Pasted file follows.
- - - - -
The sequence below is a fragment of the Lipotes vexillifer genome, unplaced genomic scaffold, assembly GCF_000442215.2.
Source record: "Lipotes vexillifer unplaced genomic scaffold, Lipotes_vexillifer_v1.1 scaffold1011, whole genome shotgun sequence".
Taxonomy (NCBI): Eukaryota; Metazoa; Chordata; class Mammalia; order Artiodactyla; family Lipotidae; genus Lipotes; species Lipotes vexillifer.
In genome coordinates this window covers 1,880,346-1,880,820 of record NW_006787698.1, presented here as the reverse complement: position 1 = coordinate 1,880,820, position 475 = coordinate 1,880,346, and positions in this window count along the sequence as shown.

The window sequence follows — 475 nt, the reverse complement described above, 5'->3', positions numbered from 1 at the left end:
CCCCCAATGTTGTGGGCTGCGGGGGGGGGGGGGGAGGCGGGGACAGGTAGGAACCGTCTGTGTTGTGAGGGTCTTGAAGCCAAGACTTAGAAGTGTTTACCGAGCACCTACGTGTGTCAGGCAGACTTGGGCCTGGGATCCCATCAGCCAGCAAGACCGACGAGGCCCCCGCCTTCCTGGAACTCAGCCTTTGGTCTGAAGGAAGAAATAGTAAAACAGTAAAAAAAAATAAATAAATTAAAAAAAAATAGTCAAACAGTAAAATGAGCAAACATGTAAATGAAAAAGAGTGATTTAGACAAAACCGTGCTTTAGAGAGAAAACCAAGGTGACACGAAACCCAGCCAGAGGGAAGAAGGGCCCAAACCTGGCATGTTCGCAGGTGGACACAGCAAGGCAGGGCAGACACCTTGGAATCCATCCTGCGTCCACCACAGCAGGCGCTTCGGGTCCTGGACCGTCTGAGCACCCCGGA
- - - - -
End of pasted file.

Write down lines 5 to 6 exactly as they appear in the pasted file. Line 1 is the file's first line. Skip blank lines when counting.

The window sequence follows — 475 nt, the reverse complement described above, 5'->3', positions numbered from 1 at the left end:
CCCCCAATGTTGTGGGCTGCGGGGGGGGGGGGGGAGGCGGGGACAGGTAGGAACCGTCTGTGTTGTGAGGGTCTTGAAGCCAAGACTTAGAAGTGTTTACCGAGCACCTACGTGTGTCAGGCAGACTTGGGCCTGGGATCCCATCAGCCAGCAAGACCGACGAGGCCCCCGCCTTCCTGGAACTCAGCCTTTGGTCTGAAGGAAGAAATAGTAAAACAGTAAAAAAAAATAAATAAATTAAAAAAAAATAGTCAAACAGTAAAATGAGCAAACATGTAAATGAAAAAGAGTGATTTAGACAAAACCGTGCTTTAGAGAGAAAACCAAGGTGACACGAAACCCAGCCAGAGGGAAGAAGGGCCCAAACCTGGCATGTTCGCAGGTGGACACAGCAAGGCAGGGCAGACACCTTGGAATCCATCCTGCGTCCACCACAGCAGGCGCTTCGGGTCCTGGACCGTCTGAGCACCCCGGA